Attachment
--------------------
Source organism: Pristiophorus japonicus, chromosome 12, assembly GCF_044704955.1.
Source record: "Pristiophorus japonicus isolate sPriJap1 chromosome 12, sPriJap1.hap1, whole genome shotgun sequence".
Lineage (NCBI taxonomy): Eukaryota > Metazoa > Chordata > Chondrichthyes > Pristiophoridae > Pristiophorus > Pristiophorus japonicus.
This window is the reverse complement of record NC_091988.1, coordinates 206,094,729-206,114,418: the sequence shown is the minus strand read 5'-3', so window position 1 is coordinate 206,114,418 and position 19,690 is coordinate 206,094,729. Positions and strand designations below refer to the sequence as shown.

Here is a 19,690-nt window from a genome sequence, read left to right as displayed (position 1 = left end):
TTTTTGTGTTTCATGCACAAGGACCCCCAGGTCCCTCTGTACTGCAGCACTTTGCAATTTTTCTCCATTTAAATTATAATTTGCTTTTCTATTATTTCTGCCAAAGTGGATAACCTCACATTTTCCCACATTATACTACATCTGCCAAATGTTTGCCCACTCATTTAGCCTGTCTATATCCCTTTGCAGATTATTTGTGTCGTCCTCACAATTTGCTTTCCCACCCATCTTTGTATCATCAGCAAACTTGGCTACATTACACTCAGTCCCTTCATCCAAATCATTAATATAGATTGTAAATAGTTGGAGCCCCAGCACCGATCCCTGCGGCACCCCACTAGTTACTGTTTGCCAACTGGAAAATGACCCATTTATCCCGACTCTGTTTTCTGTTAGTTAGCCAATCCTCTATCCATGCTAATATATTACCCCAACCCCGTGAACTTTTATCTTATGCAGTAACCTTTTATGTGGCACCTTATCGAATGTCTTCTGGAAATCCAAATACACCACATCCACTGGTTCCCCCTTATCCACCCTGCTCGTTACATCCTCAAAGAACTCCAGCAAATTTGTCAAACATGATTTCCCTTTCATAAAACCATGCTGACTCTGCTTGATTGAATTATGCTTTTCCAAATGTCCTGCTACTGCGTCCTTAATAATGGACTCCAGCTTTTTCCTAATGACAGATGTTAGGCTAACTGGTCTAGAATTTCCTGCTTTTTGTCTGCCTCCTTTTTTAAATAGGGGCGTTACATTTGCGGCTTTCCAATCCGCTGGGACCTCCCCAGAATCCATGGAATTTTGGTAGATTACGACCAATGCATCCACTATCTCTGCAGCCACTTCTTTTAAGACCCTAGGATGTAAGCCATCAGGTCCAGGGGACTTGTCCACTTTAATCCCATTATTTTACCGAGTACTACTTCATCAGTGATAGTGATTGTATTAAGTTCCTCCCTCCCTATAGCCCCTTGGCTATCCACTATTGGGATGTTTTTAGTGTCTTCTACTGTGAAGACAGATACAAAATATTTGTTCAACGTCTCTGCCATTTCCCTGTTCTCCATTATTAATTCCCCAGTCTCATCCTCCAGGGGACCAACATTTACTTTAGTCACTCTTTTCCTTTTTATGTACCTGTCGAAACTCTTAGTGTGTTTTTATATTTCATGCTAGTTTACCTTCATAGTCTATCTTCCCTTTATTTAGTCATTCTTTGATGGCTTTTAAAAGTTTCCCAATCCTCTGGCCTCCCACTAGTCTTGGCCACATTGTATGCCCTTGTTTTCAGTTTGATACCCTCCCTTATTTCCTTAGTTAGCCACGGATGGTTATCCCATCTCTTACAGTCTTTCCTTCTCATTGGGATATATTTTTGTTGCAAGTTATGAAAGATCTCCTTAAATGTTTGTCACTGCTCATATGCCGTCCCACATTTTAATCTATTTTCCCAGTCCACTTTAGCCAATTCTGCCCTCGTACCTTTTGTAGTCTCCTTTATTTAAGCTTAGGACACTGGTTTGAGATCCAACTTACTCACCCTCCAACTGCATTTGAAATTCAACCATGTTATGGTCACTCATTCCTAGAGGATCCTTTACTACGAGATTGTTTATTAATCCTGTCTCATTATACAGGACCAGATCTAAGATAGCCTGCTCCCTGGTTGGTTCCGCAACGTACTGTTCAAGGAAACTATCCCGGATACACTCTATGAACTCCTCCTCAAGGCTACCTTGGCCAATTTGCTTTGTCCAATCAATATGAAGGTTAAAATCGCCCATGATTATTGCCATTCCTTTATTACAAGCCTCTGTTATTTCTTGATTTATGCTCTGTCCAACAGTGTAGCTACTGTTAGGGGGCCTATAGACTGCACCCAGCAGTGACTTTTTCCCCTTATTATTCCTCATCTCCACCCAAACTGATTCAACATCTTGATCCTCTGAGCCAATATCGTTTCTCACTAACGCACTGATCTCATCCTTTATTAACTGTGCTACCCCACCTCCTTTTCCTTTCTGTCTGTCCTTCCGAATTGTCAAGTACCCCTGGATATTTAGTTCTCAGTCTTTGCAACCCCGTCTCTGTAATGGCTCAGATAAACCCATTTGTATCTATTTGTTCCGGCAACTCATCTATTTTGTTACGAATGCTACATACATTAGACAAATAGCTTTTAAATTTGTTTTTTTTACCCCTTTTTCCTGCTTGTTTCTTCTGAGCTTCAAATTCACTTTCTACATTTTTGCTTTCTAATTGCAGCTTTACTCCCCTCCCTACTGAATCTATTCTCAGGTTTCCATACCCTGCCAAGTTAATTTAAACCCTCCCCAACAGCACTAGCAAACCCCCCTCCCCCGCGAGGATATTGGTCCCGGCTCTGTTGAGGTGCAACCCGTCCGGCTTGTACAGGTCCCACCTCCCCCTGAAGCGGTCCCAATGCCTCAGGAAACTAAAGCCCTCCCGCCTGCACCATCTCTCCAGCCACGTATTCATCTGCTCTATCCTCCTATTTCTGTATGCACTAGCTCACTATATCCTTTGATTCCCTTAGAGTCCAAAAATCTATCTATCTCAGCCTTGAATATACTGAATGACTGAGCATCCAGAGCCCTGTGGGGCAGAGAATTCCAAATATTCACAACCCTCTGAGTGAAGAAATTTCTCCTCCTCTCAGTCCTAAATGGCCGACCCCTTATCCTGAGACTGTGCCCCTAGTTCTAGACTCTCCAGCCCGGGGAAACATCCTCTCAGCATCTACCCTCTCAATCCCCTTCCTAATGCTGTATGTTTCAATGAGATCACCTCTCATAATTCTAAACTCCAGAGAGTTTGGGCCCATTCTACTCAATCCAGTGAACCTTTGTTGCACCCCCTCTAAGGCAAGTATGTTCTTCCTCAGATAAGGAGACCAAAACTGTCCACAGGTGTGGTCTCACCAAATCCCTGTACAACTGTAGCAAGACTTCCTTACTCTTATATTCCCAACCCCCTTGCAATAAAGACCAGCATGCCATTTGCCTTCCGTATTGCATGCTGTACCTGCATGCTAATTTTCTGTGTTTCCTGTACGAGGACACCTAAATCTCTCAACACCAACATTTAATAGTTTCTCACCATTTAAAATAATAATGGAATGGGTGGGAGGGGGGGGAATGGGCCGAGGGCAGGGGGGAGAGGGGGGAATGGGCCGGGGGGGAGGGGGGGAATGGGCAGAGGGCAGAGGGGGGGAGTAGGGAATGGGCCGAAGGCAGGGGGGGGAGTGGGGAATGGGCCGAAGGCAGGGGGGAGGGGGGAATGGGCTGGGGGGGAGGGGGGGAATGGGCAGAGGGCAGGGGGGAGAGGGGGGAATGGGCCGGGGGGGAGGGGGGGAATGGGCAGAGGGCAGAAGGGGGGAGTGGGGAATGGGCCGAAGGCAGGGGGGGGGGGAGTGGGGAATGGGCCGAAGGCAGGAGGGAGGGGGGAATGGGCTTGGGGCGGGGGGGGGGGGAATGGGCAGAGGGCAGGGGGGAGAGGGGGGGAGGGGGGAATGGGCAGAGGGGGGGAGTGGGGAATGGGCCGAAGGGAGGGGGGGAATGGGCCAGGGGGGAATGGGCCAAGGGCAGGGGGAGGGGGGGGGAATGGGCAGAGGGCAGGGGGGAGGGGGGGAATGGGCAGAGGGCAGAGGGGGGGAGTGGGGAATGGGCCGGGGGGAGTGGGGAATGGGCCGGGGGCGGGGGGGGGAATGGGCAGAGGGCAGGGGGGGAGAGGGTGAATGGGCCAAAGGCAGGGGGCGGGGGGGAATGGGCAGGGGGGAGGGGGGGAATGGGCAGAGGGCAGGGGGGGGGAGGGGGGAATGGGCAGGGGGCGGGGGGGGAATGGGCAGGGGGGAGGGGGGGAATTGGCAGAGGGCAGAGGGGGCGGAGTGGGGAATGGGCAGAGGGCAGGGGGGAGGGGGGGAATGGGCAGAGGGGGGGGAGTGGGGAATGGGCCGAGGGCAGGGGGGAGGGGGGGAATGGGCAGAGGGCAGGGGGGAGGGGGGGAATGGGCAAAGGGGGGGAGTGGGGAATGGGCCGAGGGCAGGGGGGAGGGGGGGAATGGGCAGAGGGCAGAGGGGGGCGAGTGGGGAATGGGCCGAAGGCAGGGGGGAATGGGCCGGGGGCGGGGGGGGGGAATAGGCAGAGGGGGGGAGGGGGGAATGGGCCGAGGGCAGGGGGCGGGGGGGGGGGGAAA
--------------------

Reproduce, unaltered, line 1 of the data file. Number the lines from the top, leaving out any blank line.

Source organism: Pristiophorus japonicus, chromosome 12, assembly GCF_044704955.1.